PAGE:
Thursday, January 14, 2010

How to Manage Different Generations

Managers are increasingly struggling with generational differences in their workforce. Problems arise from not only the different mindsets across generations, but also new technology and work patterns that are mixed in among those of different age groups.


Baby Boomers, born between 1946 and 1964, are competitive and insist workers of all ages should pay their dues. Generation X-ers, born between 1965 and 1977, tend to be more skeptical and independent-minded. Gen Ys, or Millennials, born in 1978 or later crave teamwork, technology, and feedback.


The key to working with the different thinking and practices among the generations is to be able to address and use the differences to your advantage. Here are some strategies:
Rather than trying to change your staff, update managers. Have them participate in training or classes to recognize generational differences.


Establish mentoring practices between employees of different ages. Younger employees can learn from the experience and wisdom that older employees have gained. Older employees can learn to be open and gain fresh perspectives from younger employees.


Accommodate different learning styles. Baby Boomers may prefer more traditional and static training methods, while younger workers may favor more interactive, technology based forms of learning.


Create recognition programs. Even the simplest gesture, such as a positive email, can help boost Gen Xers’ productivity. Boomers tend to seek status, so may respond best to an office wide email applauding their accomplishments. Millennials seek validation, so they will appreciate increased responsibility and may also prefer frequent reviews of their work.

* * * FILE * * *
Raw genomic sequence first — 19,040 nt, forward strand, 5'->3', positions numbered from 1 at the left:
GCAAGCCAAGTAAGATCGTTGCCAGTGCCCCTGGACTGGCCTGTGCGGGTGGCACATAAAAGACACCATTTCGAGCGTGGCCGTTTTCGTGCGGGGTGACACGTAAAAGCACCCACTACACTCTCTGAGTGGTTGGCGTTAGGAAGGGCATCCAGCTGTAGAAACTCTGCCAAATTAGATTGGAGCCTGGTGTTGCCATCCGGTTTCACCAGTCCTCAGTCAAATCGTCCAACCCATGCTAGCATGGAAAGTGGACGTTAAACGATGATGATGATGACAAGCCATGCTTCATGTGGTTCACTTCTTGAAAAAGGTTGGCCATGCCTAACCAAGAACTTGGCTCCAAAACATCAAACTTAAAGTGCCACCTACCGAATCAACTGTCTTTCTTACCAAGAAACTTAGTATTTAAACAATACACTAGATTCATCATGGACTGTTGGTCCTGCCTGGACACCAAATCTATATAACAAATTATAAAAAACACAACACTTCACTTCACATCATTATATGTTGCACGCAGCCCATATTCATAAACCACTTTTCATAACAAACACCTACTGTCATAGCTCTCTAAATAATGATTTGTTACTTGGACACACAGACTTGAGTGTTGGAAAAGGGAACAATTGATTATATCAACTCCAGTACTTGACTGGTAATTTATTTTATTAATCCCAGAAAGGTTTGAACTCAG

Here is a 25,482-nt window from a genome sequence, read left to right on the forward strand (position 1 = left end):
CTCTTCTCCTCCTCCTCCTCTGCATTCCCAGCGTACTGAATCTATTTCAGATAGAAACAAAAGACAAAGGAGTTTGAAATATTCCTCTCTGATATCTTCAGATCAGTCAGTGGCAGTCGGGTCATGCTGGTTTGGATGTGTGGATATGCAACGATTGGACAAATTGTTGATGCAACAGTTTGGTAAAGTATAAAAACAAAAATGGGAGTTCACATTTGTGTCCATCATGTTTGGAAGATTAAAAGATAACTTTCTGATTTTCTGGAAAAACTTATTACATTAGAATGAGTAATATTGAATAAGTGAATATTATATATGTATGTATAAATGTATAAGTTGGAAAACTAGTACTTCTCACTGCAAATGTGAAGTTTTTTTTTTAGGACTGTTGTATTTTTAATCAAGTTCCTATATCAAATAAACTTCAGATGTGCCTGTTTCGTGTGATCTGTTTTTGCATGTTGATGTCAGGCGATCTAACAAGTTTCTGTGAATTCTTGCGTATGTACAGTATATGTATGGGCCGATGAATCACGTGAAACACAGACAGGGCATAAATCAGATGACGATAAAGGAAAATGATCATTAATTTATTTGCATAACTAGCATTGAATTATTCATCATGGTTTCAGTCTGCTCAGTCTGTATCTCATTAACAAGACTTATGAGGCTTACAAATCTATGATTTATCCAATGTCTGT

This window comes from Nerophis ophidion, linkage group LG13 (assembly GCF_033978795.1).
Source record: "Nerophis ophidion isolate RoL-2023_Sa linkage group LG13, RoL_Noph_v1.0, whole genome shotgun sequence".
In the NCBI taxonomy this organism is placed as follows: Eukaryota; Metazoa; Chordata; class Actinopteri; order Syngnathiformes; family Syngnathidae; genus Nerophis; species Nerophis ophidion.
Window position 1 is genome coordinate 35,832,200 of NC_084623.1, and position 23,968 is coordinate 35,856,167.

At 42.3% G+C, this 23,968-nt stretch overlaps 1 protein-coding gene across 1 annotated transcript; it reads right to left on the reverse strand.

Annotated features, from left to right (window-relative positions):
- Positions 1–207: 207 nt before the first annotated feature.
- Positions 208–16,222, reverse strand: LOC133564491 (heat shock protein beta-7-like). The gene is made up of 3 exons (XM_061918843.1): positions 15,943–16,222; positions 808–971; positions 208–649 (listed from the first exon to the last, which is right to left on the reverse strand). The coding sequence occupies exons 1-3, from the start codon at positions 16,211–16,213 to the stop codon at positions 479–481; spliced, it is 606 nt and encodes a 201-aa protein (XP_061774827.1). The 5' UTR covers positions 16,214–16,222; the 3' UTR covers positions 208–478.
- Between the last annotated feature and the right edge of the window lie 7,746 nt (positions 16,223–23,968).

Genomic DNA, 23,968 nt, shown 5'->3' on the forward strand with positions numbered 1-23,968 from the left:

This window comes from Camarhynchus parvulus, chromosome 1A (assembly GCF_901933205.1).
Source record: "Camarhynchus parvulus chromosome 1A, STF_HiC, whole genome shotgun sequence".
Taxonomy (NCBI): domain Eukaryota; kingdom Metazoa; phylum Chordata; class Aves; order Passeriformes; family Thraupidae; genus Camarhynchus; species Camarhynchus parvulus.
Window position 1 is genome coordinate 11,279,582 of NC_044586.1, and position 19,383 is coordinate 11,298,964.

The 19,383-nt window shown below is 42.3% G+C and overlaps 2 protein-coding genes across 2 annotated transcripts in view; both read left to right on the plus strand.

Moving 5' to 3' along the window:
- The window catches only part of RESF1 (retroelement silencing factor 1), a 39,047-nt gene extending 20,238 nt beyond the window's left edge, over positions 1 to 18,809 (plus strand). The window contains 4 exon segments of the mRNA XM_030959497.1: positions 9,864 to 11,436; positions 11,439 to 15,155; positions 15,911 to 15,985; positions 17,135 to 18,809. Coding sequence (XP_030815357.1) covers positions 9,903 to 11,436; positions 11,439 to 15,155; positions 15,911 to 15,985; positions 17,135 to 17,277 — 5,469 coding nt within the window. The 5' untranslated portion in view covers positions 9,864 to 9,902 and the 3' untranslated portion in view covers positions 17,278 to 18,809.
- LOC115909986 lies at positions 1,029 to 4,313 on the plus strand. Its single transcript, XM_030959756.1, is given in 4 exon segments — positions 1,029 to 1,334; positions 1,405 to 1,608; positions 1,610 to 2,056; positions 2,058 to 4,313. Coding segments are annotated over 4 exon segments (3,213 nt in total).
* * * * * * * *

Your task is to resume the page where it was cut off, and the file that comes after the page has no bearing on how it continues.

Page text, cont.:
Don’t apply a blanket communication-method policy. Boomers may prefer communication by phone or in person, while Millennials are comfortable with being in constant communication such as emailing, texting, or instant messaging.


While creating a work atmosphere to accommodate the different attitudes across the generations, it’s also important not to confuse issues like immaturity and laziness with generational traits. Baby Boomers may see a 60-hour work week as the only route to success while many hard working Millennials may prefer a more balanced work life that includes reasonable working hours with occasional time off, but may be more than willing to make up time in a more unstructured setting, such as catching up at a Starbucks on the weekend.

1 comment:

  1. As a Baby Boomer, I'd rather not deal with “Millennials” who only communicate via IM and texting and need constant positive reinforcement. I know I have done a good job when a project is completed on time and under budget. No one has to coddle me. I think “Millennials” may be a little too indulged.

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